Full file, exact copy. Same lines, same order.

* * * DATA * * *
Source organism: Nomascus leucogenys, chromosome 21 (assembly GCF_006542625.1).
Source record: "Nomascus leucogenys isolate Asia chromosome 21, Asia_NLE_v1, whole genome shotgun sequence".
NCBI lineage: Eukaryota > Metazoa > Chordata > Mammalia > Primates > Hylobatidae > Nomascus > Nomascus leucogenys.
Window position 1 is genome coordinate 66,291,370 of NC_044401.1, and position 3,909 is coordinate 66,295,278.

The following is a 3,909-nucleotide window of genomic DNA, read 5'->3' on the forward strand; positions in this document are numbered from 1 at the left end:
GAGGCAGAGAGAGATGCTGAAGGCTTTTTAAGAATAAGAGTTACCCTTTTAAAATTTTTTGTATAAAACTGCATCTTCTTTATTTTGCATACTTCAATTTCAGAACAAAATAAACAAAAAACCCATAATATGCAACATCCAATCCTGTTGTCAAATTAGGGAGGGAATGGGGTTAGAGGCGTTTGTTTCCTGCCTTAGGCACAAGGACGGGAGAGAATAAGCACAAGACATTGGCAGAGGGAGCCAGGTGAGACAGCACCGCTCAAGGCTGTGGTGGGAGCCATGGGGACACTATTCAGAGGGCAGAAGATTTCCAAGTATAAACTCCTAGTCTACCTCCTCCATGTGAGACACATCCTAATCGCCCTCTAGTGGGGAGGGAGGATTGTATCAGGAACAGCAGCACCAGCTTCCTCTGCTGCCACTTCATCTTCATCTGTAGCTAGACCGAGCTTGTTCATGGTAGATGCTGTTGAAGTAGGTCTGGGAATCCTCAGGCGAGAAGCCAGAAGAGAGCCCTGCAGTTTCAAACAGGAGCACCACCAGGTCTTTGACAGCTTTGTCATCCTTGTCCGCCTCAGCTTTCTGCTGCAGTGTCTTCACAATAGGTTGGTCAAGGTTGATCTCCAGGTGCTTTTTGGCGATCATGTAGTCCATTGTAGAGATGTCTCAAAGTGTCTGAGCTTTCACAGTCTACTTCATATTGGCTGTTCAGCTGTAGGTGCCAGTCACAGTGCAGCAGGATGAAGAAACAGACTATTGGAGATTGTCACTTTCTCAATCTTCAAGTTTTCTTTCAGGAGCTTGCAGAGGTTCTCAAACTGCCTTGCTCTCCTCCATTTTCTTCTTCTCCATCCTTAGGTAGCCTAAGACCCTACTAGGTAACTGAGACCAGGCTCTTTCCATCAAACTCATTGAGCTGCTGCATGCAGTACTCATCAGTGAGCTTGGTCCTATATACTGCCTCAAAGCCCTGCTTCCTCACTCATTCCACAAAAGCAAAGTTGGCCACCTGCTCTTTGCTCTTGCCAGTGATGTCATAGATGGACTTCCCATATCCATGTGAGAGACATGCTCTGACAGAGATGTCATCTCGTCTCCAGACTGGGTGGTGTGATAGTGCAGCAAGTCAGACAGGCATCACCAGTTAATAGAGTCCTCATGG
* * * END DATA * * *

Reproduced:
Source organism: Nomascus leucogenys, chromosome 21 (assembly GCF_006542625.1).
Source record: "Nomascus leucogenys isolate Asia chromosome 21, Asia_NLE_v1, whole genome shotgun sequence".
NCBI lineage: Eukaryota > Metazoa > Chordata > Mammalia > Primates > Hylobatidae > Nomascus > Nomascus leucogenys.
Window position 1 is genome coordinate 66,291,370 of NC_044401.1, and position 3,909 is coordinate 66,295,278.

The following is a 3,909-nucleotide window of genomic DNA, read 5'->3' on the forward strand; positions in this document are numbered from 1 at the left end:
GAGGCAGAGAGAGATGCTGAAGGCTTTTTAAGAATAAGAGTTACCCTTTTAAAATTTTTTGTATAAAACTGCATCTTCTTTATTTTGCATACTTCAATTTCAGAACAAAATAAACAAAAAACCCATAATATGCAACATCCAATCCTGTTGTCAAATTAGGGAGGGAATGGGGTTAGAGGCGTTTGTTTCCTGCCTTAGGCACAAGGACGGGAGAGAATAAGCACAAGACATTGGCAGAGGGAGCCAGGTGAGACAGCACCGCTCAAGGCTGTGGTGGGAGCCATGGGGACACTATTCAGAGGGCAGAAGATTTCCAAGTATAAACTCCTAGTCTACCTCCTCCATGTGAGACACATCCTAATCGCCCTCTAGTGGGGAGGGAGGATTGTATCAGGAACAGCAGCACCAGCTTCCTCTGCTGCCACTTCATCTTCATCTGTAGCTAGACCGAGCTTGTTCATGGTAGATGCTGTTGAAGTAGGTCTGGGAATCCTCAGGCGAGAAGCCAGAAGAGAGCCCTGCAGTTTCAAACAGGAGCACCACCAGGTCTTTGACAGCTTTGTCATCCTTGTCCGCCTCAGCTTTCTGCTGCAGTGTCTTCACAATAGGTTGGTCAAGGTTGATCTCCAGGTGCTTTTTGGCGATCATGTAGTCCATTGTAGAGATGTCTCAAAGTGTCTGAGCTTTCACAGTCTACTTCATATTGGCTGTTCAGCTGTAGGTGCCAGTCACAGTGCAGCAGGATGAAGAAACAGACTATTGGAGATTGTCACTTTCTCAATCTTCAAGTTTTCTTTCAGGAGCTTGCAGAGGTTCTCAAACTGCCTTGCTCTCCTCCATTTTCTTCTTCTCCATCCTTAGGTAGCCTAAGACCCTACTAGGTAACTGAGACCAGGCTCTTTCCATCAAACTCATTGAGCTGCTGCATGCAGTACTCATCAGTGAGCTTGGTCCTATATACTGCCTCAAAGCCCTGCTTCCTCACTCATTCCACAAAAGCAAAGTTGGCCACCTGCTCTTTGCTCTTGCCAGTGATGTCATAGATGGACTTCCCATATCCATGTGAGAGACATGCTCTGACAGAGATGTCATCTCGTCTCCAGACTGGGTGGTGTGATAGTGCAGCAAGTCAGACAGGCATCACCAGTTAATAGAGTCCTCATGG